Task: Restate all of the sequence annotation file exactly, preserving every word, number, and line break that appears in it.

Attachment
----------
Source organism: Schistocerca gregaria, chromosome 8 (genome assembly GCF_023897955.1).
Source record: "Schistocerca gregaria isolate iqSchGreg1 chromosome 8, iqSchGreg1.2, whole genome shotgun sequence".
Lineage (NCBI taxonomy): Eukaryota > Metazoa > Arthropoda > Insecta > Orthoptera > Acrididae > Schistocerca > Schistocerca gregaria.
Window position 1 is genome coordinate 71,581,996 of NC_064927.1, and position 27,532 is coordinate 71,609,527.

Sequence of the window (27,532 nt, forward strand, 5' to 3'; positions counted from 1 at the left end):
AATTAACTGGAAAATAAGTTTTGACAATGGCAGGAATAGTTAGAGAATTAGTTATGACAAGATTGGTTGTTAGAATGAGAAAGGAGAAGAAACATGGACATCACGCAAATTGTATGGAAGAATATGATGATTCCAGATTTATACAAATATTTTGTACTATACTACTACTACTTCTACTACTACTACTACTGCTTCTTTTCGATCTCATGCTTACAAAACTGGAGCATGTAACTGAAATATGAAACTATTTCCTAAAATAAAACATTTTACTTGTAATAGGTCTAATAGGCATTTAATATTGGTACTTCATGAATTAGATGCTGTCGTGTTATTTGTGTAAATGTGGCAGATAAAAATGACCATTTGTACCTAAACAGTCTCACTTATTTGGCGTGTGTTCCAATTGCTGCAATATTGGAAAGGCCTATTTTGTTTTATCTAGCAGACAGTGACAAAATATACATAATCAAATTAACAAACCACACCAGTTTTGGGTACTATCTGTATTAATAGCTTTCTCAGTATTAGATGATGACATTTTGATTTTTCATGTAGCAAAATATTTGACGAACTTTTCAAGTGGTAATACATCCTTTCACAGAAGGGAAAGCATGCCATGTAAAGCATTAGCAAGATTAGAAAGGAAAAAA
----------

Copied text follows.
Source organism: Schistocerca gregaria, chromosome 8 (genome assembly GCF_023897955.1).
Source record: "Schistocerca gregaria isolate iqSchGreg1 chromosome 8, iqSchGreg1.2, whole genome shotgun sequence".
Lineage (NCBI taxonomy): Eukaryota > Metazoa > Arthropoda > Insecta > Orthoptera > Acrididae > Schistocerca > Schistocerca gregaria.
Window position 1 is genome coordinate 71,581,996 of NC_064927.1, and position 27,532 is coordinate 71,609,527.

Sequence of the window (27,532 nt, forward strand, 5' to 3'; positions counted from 1 at the left end):
AATTAACTGGAAAATAAGTTTTGACAATGGCAGGAATAGTTAGAGAATTAGTTATGACAAGATTGGTTGTTAGAATGAGAAAGGAGAAGAAACATGGACATCACGCAAATTGTATGGAAGAATATGATGATTCCAGATTTATACAAATATTTTGTACTATACTACTACTACTTCTACTACTACTACTACTGCTTCTTTTCGATCTCATGCTTACAAAACTGGAGCATGTAACTGAAATATGAAACTATTTCCTAAAATAAAACATTTTACTTGTAATAGGTCTAATAGGCATTTAATATTGGTACTTCATGAATTAGATGCTGTCGTGTTATTTGTGTAAATGTGGCAGATAAAAATGACCATTTGTACCTAAACAGTCTCACTTATTTGGCGTGTGTTCCAATTGCTGCAATATTGGAAAGGCCTATTTTGTTTTATCTAGCAGACAGTGACAAAATATACATAATCAAATTAACAAACCACACCAGTTTTGGGTACTATCTGTATTAATAGCTTTCTCAGTATTAGATGATGACATTTTGATTTTTCATGTAGCAAAATATTTGACGAACTTTTCAAGTGGTAATACATCCTTTCACAGAAGGGAAAGCATGCCATGTAAAGCATTAGCAAGATTAGAAAGGAAAAAA